Best way to put a string into a file (via a module) without interpolation of any kind

i’m trying to make use of a module which sets up a service and as part of that it takes in a string variable which defines a short bash script to run. The script i’ve got isn’t hugely long but it’s proving to be quite a pain to escape properly for terraform to pass it properly.

if keys=$(printenv | egrep -o \"GITLAB_DEPLOY_KEY[^=]*\") && which ssh-agent; then set -o pipefail; eval \"$(ssh-agent)\" && for key in ${keys}; do echo Loading ${key} && printenv ${key} | tr -d \\\r | ssh-add -; done; fi || true;

Is there an easy way of dealing with this situation ? Some way i can tell terraform not to interpolate this ? I need the above put directly into my file on disk as-is, including the $(), ${}, and all. I messed about with base64encode() but i didnt get it working fully, it still extracted the eval() when putting it into the file, but there might be an option there maybe ? I’ve tried doing the escape sequence dance but some parts, particularly the \\\r are causing issues there

Hi @siology,

If you put the source content for this script in a file alongside your .tf configuration files then you can load its content into memory using the file function, which will do no processing of the content except to decode the bytes as UTF-8 to create a Terraform string.

If you use path.module as part of the path argument, as shown in the example in the docs, then Terraform will read the file from the same directory as the .tf file which requested it.

i tried that, but the eval() was evaluated when it was put into the file, so i had the SSH_AGENT= stuff in the string once it was at the destination.

Hi @siology,

Terraform’s template syntax doesn’t include anything that would match eval \"$(ssh-agent)\" as anything other than a literal string, so if you are seeing errors about that part then that would suggest to me that the parsing/evaluation of that part is happening at some other layer than Terraform’s template parser, such as inside the shell interpreter itself.

The only parts of the string you shared that would be recognized by Terraform as template syntax are the two ${key} sequences and the ${keys} sequence, which Terraform’s template syntax would understand as template interpolation.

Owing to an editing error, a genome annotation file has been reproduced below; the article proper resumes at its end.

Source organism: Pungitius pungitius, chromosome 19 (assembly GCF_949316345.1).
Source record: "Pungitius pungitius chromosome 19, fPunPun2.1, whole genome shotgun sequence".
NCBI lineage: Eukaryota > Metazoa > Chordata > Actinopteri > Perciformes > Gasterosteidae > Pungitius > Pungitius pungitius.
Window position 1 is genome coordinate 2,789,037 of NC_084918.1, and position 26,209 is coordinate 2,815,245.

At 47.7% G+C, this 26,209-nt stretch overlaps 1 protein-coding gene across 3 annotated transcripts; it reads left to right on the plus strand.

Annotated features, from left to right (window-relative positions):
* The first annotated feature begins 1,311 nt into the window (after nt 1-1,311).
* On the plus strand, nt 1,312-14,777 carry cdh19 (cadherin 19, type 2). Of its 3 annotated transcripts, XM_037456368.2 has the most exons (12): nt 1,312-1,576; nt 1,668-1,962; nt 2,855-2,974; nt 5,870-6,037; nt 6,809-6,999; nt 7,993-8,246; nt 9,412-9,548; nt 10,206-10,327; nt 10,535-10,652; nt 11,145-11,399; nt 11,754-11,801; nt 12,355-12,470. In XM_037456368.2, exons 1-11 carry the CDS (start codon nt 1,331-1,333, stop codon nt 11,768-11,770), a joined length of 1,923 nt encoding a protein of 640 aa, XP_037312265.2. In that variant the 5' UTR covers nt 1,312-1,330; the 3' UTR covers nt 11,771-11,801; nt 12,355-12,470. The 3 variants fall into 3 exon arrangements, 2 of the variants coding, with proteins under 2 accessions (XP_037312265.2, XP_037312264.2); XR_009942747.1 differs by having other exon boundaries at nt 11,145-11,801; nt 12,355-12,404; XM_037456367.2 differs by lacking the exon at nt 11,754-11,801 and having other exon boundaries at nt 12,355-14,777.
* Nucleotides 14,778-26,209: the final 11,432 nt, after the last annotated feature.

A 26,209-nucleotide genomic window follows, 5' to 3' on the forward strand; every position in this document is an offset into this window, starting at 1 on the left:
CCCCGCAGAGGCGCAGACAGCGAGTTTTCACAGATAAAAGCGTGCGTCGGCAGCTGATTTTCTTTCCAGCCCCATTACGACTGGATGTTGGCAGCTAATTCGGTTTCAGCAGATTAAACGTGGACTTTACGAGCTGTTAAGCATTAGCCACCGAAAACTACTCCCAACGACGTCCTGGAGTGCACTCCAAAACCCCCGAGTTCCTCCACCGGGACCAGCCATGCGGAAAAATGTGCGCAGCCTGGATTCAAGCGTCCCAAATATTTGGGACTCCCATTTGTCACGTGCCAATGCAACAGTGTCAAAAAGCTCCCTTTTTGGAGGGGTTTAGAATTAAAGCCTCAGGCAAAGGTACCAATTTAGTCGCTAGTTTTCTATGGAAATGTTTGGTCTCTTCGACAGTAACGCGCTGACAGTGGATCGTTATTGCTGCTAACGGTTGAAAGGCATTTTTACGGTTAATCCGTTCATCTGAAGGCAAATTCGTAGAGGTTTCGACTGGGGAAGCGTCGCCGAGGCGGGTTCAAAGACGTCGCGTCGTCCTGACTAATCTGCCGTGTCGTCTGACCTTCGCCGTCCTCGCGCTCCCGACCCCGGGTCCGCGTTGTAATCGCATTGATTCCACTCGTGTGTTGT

However, the file function doesn’t do any template interpolation of the file it loaded, so even those sequences will not be interpreted by Terraform in that case.

In order to better understand what’s happening, it would help if you could share more of your configuration and ideally also the output you’re seeing from Terraform when you try to apply it.

I tried to reformat what you shared so I could read it more easily. I’ve included it below just in case it’s useful for others who might also refer to this question and have ideas about what might be going on.

if keys=$(printenv | egrep -o \"GITLAB_DEPLOY_KEY[^=]*\") && which ssh-agent; then
   set -o pipefail
   eval \"$(ssh-agent)\" && for key in ${keys}; do
     echo Loading ${key} && printenv ${key} | tr -d \\\r | ssh-add -
fi || true

Looking again at my reformatting of your shell script, I notice the following part which seems a bit suspect to me:

eval \"$(ssh-agent)\"

You’ve escaped the quotes here and so you’re asking the shell to evaluate a string that is wrapped in literal quotes. I would therefore expect the result to be as if you’d just written a quoted string directly in the shell script.

I imagine your goal here was to ask the shell to execute the output from ssh-agent as if it were more shell code… it presumably contains some variable declarations, as is typical for that command. In that case, I’d expect that to use unescaped quotes, because you’d then be asking the shell to evaluate directly the output of that command, rather than evaluating it surrounded by literal quotes:

eval "$(ssh-agent)"

Your other escaped quotes are perhaps similarly problematic, but I focused on this one just because it’s the one you mentioned in your previous message.

A nice benefit of putting the script into a separate file and loading it with the file function is that you’ll have a plain shell script on disk which you can try executing directly outside of Terraform in order to test it. I would suggest making sure the script does what you intend it to do outside of Terraform first, and then only after that worry about making Terraform read in the file and make use of it.